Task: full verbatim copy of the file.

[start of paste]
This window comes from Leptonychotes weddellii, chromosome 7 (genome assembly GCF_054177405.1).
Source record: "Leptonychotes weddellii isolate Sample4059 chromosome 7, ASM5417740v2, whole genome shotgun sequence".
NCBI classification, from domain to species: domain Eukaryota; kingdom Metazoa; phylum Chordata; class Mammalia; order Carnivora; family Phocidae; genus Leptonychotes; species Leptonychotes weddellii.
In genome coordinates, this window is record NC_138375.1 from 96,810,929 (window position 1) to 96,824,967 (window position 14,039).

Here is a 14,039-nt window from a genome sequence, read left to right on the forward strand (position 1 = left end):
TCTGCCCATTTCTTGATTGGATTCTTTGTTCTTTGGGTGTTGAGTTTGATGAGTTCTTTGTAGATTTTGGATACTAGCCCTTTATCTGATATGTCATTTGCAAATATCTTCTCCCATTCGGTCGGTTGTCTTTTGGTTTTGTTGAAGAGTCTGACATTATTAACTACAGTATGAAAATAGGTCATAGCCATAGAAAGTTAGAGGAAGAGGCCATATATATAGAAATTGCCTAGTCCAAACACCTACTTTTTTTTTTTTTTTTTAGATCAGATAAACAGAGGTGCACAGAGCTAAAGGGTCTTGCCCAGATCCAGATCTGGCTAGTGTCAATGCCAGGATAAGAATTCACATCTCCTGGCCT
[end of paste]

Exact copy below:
This window comes from Leptonychotes weddellii, chromosome 7 (genome assembly GCF_054177405.1).
Source record: "Leptonychotes weddellii isolate Sample4059 chromosome 7, ASM5417740v2, whole genome shotgun sequence".
NCBI classification, from domain to species: domain Eukaryota; kingdom Metazoa; phylum Chordata; class Mammalia; order Carnivora; family Phocidae; genus Leptonychotes; species Leptonychotes weddellii.
In genome coordinates, this window is record NC_138375.1 from 96,810,929 (window position 1) to 96,824,967 (window position 14,039).

Here is a 14,039-nt window from a genome sequence, read left to right on the forward strand (position 1 = left end):
TCTGCCCATTTCTTGATTGGATTCTTTGTTCTTTGGGTGTTGAGTTTGATGAGTTCTTTGTAGATTTTGGATACTAGCCCTTTATCTGATATGTCATTTGCAAATATCTTCTCCCATTCGGTCGGTTGTCTTTTGGTTTTGTTGAAGAGTCTGACATTATTAACTACAGTATGAAAATAGGTCATAGCCATAGAAAGTTAGAGGAAGAGGCCATATATATAGAAATTGCCTAGTCCAAACACCTACTTTTTTTTTTTTTTTTTAGATCAGATAAACAGAGGTGCACAGAGCTAAAGGGTCTTGCCCAGATCCAGATCTGGCTAGTGTCAATGCCAGGATAAGAATTCACATCTCCTGGCCT